Carbon trading through the carbon exchange shall be conducted by a carbon exchange organizer who has secured a business license from the FSA.

The FSA has granted carbon exchange organizer business license to PT Bursa Efek Indonesia through Decree of Members of the Board of Commissioners No. KEP-77/D.04/2023 dated 18 September 2023, which valid from the date of issuance of the decree. 

Organizing Carbon Trading Through the Carbon Exchange

The carbon exchange must arrange carbon units trading in orderly, fair and efficient way. The organizing of carbon trading through the carbon exchange shall be done by using an electronic system and conducted continually.

The respective system includes:

  1. meeting of carbon unit sale and purchase bidding; and
  2. settlement of carbon unit transactions, either fund or carbon unit settlement,

among parties in the same sector and/or in different sectors in accordance with the rules of laws and regulations.

For the settlement of carbon unit transactions, either settlement of fund or carbon unit, the carbon exchange organizer must ensure the risk management, including the adequacy of fund and carbon unit of the party who will conduct the carbon unit transaction.

The Tradable Carbon Units 

  1. Technical Approval on the Emissions Limitation of Business Actor (Persetujuan Teknis Batas Atas Emisi Pelaku Usaha) (“PTBAE-PU”)

PTBAE-PU is a GRK threshold for business actors and/or determination of emissions quotas within a certain arrangement period for each business actor.

The stipulation of PTBAE-PU is carried out on the basis of a suggestion from a business actor which is carried out by submitting an application to the relevant minister or directly stipulated by such respective minister. The minister who specifies the relevant PTBAE-PU is the sectoral minister in charge of each business actor’s business line.

PTBAE-PU stipulated by the respective minister may be traded at the start of the compliance period via domestic emissions trading and/or other PTBAE-PU owners. Compliance Period is a period as stipulated by the minister to measure the compliance of business actors in decreasing GRK in line with the GRK limit or duly stipulated target. At the end of the compliance period, business actor will conduct the measurement of actual emissions and draft the report on implementation of PTBAE-PU which contains at least:

  1. the measurement of actual emissions at the end of the Compliance Period; and
  2. the measurement of remaining upper limit of GRK during the Compliance Period by reducing the value of upper limit of GRK and/or emission quota with actual emissions.

The respective implementation report will be verified by an independent verifier to determine the position (above or below PTBAE-PU) of the business actor’s actual emissions. If the actual emissions are less than PTBAE-PU, the remaining GRK limit and/or emissions quota that are not used can be traded in domestic emissions trading and/or among of PTBAE-PU owners or stored for a maximum of two years after the compliance year. Meanwhile, if the actual emissions exceed PTBAE-PU, the business actor must conduct offset which can be done by purchasing carbon units from other business actors.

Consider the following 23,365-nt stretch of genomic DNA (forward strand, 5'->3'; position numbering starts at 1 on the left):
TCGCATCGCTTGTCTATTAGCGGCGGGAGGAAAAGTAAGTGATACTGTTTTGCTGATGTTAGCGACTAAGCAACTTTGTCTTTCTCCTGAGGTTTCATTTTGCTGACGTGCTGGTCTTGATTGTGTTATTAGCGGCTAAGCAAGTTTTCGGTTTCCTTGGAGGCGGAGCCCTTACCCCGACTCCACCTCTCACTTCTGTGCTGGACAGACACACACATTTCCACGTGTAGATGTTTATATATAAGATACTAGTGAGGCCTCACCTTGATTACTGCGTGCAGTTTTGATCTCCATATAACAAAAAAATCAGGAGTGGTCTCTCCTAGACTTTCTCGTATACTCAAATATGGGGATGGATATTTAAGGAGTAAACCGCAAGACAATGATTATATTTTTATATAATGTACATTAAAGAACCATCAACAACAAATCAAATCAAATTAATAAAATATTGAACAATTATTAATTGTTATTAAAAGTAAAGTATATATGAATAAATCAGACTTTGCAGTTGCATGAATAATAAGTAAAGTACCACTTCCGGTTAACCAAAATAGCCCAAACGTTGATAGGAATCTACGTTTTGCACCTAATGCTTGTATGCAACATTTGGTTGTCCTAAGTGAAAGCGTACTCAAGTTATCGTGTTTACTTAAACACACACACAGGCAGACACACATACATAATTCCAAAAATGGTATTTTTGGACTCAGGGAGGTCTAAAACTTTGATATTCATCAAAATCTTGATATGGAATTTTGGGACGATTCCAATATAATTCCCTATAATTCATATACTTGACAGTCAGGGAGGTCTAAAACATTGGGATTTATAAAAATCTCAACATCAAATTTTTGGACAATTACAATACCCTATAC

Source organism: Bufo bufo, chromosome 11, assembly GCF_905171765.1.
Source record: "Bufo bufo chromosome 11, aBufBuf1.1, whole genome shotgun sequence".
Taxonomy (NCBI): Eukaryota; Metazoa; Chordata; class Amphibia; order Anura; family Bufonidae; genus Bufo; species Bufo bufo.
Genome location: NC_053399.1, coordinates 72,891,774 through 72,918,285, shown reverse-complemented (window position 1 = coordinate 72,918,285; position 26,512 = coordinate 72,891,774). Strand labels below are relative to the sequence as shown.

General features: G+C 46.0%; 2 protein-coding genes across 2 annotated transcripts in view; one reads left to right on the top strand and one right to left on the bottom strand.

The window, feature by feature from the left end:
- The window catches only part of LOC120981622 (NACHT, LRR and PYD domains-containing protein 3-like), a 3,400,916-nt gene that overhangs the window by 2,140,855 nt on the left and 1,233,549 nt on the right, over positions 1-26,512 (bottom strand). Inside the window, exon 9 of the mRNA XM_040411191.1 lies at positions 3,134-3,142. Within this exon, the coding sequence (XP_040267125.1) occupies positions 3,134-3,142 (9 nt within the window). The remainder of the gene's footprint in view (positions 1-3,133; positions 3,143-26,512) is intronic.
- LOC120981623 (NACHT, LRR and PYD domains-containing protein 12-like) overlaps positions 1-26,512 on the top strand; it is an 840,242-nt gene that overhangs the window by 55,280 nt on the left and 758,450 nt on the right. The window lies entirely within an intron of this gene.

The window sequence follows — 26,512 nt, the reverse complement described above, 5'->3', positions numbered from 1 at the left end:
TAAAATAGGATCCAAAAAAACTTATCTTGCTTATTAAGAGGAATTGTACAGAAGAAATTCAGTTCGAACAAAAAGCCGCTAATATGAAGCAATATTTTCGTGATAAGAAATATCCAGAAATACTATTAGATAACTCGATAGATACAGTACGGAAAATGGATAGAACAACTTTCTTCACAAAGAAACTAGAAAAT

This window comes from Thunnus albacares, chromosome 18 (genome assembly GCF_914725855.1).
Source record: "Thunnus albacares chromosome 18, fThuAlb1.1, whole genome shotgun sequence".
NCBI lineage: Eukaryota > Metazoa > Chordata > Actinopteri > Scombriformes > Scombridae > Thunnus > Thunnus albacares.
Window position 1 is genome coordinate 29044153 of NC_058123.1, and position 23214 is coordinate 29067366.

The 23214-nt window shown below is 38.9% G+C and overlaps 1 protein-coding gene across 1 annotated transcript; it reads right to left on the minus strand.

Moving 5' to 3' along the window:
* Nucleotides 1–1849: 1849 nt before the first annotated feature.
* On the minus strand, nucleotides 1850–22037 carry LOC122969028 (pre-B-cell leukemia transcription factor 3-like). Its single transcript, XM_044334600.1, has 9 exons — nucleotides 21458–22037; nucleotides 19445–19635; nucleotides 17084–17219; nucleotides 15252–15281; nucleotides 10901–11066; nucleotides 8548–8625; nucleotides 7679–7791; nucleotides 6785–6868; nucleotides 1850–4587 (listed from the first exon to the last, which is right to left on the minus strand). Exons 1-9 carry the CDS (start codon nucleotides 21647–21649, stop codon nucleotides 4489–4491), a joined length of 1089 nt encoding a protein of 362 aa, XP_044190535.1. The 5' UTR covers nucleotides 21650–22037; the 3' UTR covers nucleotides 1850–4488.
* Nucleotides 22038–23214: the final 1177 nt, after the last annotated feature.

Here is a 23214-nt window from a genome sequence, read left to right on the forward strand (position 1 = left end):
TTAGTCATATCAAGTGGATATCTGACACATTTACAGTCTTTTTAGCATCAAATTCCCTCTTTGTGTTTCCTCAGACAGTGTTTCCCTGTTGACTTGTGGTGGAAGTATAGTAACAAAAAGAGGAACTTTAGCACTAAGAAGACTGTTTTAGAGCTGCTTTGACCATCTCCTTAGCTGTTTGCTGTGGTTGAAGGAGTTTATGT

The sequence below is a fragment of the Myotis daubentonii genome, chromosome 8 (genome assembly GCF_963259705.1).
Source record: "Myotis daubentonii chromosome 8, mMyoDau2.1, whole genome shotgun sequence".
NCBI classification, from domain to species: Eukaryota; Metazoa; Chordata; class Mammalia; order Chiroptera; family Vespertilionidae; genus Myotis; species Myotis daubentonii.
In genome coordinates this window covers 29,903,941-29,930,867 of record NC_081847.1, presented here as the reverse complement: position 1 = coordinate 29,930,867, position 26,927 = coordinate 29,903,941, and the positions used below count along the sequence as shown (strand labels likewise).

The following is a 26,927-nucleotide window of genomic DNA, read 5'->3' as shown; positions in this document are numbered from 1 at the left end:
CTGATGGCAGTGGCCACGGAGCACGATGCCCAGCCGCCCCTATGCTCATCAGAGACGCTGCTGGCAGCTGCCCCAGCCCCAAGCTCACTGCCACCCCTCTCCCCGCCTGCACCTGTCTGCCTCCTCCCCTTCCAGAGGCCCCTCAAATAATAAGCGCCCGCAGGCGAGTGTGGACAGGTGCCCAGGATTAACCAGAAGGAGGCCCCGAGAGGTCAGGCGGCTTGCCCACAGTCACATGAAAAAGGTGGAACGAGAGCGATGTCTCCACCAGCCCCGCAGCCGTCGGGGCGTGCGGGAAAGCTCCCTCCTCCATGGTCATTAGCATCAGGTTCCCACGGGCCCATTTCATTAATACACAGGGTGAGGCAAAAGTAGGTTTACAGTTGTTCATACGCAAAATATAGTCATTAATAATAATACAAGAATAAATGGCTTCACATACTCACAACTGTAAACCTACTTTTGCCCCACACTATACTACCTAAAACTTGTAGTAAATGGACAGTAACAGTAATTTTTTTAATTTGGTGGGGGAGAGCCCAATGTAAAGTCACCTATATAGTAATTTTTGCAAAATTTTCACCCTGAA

Furthermore, in terms of actual emissions less than PTBAE-PU, business actors can apply for the issuance of SPE-GRK (as defined below).

  1. The Certificate of Greenhouse Gas Emissions Reduction (Sertifikat Pengurangan Emisi GRK) (“SPE-GRK”)

SPE-GRK is a letter of evidence of emissions reduction. To acquire SPE-GRK, business actor must record the Draft Document of Climate Change Mitigation Action (DDCCMA) in the SRN-PPI and report on the results of implementing climate change mitigation activities.

Trading of carbon unit in the form of PTBAE-PU is known as the cap-and-trade emission trading system – ETS (emissions trading), whereas trading carbon units in the form of SPE-GRK is known as the GRK offset.

After gaining FSA approval, the carbon exchange organizer can develop the activities or products based on carbon units. As a result, it is feasible that in the future carbon units other than PTBAE-PU and SPE-GRK will be traded in the carbon exchange.

The carbon exchange’ transactable carbon units are listed in the SRN-PPI and the Carbon Exchange Organizer. The carbon units which are not listed in the SRN-PPI cannot be traded. Therefore, in order to become tradable, every business actor who intends to engage in carbon trading must first register the owned carbon units in the SRN-PPI and the carbon exchange organizer. 

Overseas Carbon Trading

Overseas carbon trading can also be carried out through the carbon exchange or direct trading. In conjunction with the overseas carbon trading, the Minister of Environment and Forestry (“MOEF”) oversees the mutual recognition cooperation arrangement, which is supported by escalation of capacity on verification implementation, publishing, and cooperation promotion.

Furthermore, the carbon exchange organizer can essentially facilitate the trading of carbon units derived from overseas, whether listed in the SRN-PPI or not listed in the SRN-PPI, provided that those are not against the provisions of laws and regulations. Carbon units that are not listed in the respective SRN-PPI must be (1) registered, validated and confirmed by an institution that has been accredited by an international registration organization; (2) fulfill the requirements to be traded in the overseas carbon exchange; and (3) other requirements as stipulated by the FSA. 

State Revenue